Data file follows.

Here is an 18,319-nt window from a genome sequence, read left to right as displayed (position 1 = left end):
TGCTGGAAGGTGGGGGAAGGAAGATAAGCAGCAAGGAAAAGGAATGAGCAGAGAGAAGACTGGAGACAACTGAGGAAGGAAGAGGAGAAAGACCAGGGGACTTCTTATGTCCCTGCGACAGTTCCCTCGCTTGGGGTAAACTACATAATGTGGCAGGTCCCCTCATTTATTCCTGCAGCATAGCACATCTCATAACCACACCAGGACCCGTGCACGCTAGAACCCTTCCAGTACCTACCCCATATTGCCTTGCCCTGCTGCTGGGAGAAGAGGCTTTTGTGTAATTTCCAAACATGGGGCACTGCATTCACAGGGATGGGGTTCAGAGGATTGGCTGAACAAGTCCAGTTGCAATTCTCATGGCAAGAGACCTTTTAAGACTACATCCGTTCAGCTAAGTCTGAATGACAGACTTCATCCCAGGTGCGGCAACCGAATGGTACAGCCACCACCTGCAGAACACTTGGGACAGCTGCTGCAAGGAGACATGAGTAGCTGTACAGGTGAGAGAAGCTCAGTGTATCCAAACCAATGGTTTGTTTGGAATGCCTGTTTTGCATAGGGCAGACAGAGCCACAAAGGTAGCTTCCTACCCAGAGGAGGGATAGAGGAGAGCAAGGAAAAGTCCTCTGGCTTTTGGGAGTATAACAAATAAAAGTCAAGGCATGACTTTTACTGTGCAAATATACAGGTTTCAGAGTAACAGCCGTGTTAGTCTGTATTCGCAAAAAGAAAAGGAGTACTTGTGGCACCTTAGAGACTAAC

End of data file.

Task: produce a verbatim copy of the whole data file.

Here is an 18,319-nt window from a genome sequence, read left to right as displayed (position 1 = left end):
TGCTGGAAGGTGGGGGAAGGAAGATAAGCAGCAAGGAAAAGGAATGAGCAGAGAGAAGACTGGAGACAACTGAGGAAGGAAGAGGAGAAAGACCAGGGGACTTCTTATGTCCCTGCGACAGTTCCCTCGCTTGGGGTAAACTACATAATGTGGCAGGTCCCCTCATTTATTCCTGCAGCATAGCACATCTCATAACCACACCAGGACCCGTGCACGCTAGAACCCTTCCAGTACCTACCCCATATTGCCTTGCCCTGCTGCTGGGAGAAGAGGCTTTTGTGTAATTTCCAAACATGGGGCACTGCATTCACAGGGATGGGGTTCAGAGGATTGGCTGAACAAGTCCAGTTGCAATTCTCATGGCAAGAGACCTTTTAAGACTACATCCGTTCAGCTAAGTCTGAATGACAGACTTCATCCCAGGTGCGGCAACCGAATGGTACAGCCACCACCTGCAGAACACTTGGGACAGCTGCTGCAAGGAGACATGAGTAGCTGTACAGGTGAGAGAAGCTCAGTGTATCCAAACCAATGGTTTGTTTGGAATGCCTGTTTTGCATAGGGCAGACAGAGCCACAAAGGTAGCTTCCTACCCAGAGGAGGGATAGAGGAGAGCAAGGAAAAGTCCTCTGGCTTTTGGGAGTATAACAAATAAAAGTCAAGGCATGACTTTTACTGTGCAAATATACAGGTTTCAGAGTAACAGCCGTGTTAGTCTGTATTCGCAAAAAGAAAAGGAGTACTTGTGGCACCTTAGAGACTAAC